It is easy to assume that it was public pressure which forced the Victorians in the UK to clean up the UK’s over-polluted 19th century waterways. But while that was partly true it is not the whole story.
Dr Ben Pontin points out in his work The secret achievements of nineteenth century nuisance law that much was done behind the scenes in the courts by concerned individuals who sued public authorities for failing to stop pollution. That was history. But today we trust the system and surely the regulated monopolies of the UK water companies provide safe and secure water services so there is no such need of scrutiny through private legal actions? So we would have thought, until last week when something remarkable happened.
Fish Legal, a charity which protects the legal interests of anglers fed up with the pollution of the UK’s rivers, took a test case against Yorkshire Water Services Ltd, Southern Water Services Ltd and United Utilities Plc, the Department of Environment, Food and Rural Affairs (Defra) and the Information Commissioner for England and Wales.
Specifically, their suit alleged that because England and Wales’s privatised water companies contributed to the management of public resources (our water environment), they had a legal obligation to disclose data they hold about river pollution. Moreover, Fish Legal argued that even privatised water companies were “public authorities” from the point of view of the legal requirements to disclose environmental information contained in the 2004 Environmental Information Regulations (EIR) and the 1998 Aarhus Convention. The water companies argued that they are not public authorities and therefore not beholden to the requirements of the EIR.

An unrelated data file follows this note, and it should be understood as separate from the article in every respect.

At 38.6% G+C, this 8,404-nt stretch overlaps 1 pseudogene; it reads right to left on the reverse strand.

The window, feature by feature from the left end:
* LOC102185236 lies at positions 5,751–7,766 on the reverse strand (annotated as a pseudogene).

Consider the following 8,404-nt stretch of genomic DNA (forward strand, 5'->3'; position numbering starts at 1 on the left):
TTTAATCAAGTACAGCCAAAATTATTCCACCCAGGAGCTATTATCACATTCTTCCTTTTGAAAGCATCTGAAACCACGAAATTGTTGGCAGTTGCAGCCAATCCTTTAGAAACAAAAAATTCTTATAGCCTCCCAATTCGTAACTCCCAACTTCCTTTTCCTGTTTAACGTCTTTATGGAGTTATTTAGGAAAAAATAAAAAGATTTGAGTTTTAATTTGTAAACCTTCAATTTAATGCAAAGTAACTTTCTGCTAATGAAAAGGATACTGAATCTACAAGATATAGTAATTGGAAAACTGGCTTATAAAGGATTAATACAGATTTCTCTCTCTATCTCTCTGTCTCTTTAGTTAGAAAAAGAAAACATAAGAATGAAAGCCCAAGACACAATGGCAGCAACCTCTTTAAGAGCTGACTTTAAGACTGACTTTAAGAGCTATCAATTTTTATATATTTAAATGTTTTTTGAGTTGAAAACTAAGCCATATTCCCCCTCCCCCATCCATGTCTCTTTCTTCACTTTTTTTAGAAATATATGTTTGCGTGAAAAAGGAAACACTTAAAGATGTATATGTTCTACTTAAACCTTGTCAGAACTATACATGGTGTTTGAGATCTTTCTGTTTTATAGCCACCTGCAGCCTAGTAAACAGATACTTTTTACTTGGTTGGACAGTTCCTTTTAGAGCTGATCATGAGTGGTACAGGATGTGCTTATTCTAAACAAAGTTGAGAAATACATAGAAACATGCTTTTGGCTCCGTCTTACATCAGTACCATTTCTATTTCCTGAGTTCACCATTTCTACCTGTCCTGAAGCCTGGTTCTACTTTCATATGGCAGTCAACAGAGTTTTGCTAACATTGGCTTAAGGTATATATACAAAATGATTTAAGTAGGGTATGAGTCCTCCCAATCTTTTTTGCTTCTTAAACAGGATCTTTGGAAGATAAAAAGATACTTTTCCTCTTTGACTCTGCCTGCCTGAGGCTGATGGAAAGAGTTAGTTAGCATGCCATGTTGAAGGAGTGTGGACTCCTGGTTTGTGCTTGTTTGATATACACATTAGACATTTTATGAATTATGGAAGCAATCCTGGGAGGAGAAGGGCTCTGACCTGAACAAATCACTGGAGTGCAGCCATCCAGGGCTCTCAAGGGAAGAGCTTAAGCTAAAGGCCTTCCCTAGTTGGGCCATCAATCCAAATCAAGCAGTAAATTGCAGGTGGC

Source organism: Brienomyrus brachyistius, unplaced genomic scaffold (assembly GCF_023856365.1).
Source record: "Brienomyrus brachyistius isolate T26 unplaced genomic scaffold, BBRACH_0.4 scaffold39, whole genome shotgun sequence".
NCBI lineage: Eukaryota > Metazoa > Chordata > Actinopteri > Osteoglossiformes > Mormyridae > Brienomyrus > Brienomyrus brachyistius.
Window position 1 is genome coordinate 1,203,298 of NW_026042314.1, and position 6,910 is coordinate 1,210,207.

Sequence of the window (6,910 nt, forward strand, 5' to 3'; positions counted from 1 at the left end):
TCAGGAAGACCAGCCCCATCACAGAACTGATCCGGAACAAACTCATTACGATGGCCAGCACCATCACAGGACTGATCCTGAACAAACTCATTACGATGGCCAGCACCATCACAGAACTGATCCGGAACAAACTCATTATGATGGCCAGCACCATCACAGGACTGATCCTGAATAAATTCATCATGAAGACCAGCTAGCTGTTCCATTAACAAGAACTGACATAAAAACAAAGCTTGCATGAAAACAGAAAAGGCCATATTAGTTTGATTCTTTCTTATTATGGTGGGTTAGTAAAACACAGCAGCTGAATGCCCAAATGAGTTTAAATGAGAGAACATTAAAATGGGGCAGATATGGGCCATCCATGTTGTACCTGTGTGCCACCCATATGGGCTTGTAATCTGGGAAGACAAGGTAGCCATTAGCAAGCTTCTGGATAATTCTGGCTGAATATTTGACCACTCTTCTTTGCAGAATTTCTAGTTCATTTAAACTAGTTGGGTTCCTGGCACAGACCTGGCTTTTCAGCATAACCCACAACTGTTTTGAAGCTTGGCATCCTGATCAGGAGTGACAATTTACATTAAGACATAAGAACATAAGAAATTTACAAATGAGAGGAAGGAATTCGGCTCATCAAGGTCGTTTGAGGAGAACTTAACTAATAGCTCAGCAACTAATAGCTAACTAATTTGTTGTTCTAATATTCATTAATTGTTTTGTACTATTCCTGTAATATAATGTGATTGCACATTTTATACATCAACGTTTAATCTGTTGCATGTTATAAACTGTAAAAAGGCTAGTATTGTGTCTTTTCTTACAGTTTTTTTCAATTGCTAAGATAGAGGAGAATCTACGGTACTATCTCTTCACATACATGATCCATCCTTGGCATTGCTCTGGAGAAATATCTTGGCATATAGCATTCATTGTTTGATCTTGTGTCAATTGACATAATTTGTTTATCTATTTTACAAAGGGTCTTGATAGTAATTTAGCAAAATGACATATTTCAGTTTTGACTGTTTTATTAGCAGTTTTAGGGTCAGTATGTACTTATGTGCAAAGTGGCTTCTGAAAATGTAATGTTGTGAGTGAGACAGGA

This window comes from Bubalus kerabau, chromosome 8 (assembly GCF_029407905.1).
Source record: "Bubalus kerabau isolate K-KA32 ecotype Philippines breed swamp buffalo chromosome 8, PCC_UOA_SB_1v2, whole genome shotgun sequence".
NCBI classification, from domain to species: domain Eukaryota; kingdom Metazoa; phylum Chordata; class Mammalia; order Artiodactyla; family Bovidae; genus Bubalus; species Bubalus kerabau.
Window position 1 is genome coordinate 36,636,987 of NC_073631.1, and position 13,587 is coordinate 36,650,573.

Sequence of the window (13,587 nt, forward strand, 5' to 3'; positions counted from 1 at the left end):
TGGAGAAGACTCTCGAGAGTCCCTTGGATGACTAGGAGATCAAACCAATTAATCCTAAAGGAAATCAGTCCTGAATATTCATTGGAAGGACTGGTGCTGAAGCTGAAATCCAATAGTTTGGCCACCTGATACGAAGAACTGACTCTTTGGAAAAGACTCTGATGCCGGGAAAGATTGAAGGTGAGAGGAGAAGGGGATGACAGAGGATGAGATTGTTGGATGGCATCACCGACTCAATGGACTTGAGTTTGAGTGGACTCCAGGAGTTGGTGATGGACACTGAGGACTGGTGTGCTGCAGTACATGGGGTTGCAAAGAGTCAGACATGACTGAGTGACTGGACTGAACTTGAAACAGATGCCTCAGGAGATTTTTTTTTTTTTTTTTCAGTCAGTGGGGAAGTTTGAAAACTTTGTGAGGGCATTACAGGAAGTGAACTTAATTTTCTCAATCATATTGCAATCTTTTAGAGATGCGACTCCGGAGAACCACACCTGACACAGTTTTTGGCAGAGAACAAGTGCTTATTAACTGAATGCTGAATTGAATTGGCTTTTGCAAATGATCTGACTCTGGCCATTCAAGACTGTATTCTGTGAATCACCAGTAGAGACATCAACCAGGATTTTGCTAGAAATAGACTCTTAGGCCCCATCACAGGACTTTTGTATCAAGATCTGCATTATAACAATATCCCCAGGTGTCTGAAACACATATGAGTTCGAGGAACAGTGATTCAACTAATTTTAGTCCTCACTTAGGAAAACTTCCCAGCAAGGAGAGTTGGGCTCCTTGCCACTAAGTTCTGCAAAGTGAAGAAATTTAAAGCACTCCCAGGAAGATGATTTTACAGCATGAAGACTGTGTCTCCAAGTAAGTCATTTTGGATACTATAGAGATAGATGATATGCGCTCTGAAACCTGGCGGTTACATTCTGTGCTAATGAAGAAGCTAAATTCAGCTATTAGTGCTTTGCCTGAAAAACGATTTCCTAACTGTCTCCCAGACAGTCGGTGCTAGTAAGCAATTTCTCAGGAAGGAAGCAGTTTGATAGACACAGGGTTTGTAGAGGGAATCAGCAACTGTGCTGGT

On February 16, 2015 appeals against lower division rulings that water companies could be considered public authorities were rejected by the Upper Tribunal of the Court of Justice of the European Union (CJEU), establishing an important legal principle: because water companies exercise many powers that are not available to purely private actors, they are “public authorities”, with all requirements, powers and burdens attending that legal status. In other words, although UK water companies are private economic entities they also perform public functions and, more to the point, exercise powers not available to purely private entities (e.g. compulsory purchase powers, powers to impose hosepipe bans, etc.).
Any first year law student will tell you (following the incredibly well known cases of Foster v British Gas and Marshall v Southampton Area Health Authority) that utility companies can be treated as public authorities for the purposes of EU law. So in practice it was always going to be a difficult position for water companies to defend and Fish Legal were successful in their action.
As with the nuisance actions of the 19th century which led to the creation of our modern water services systems, this action by Fish Legal opens up a new era by clearly establishing the legal basis for the public authority obligations of otherwise private water companies. The ramifications of this ruling could extend far beyond merely having to report environmental information. For the moment though all attention will be on greater disclosure of the extent of river pollution in England and Wales. Charles Clover writing in the Sunday Times (£) said:
‘There is no delicate way of saying this. There is a lot of untreated sewage in our rivers and coastal waters that nobody wants to talk about.’
People are going to start talking about it now.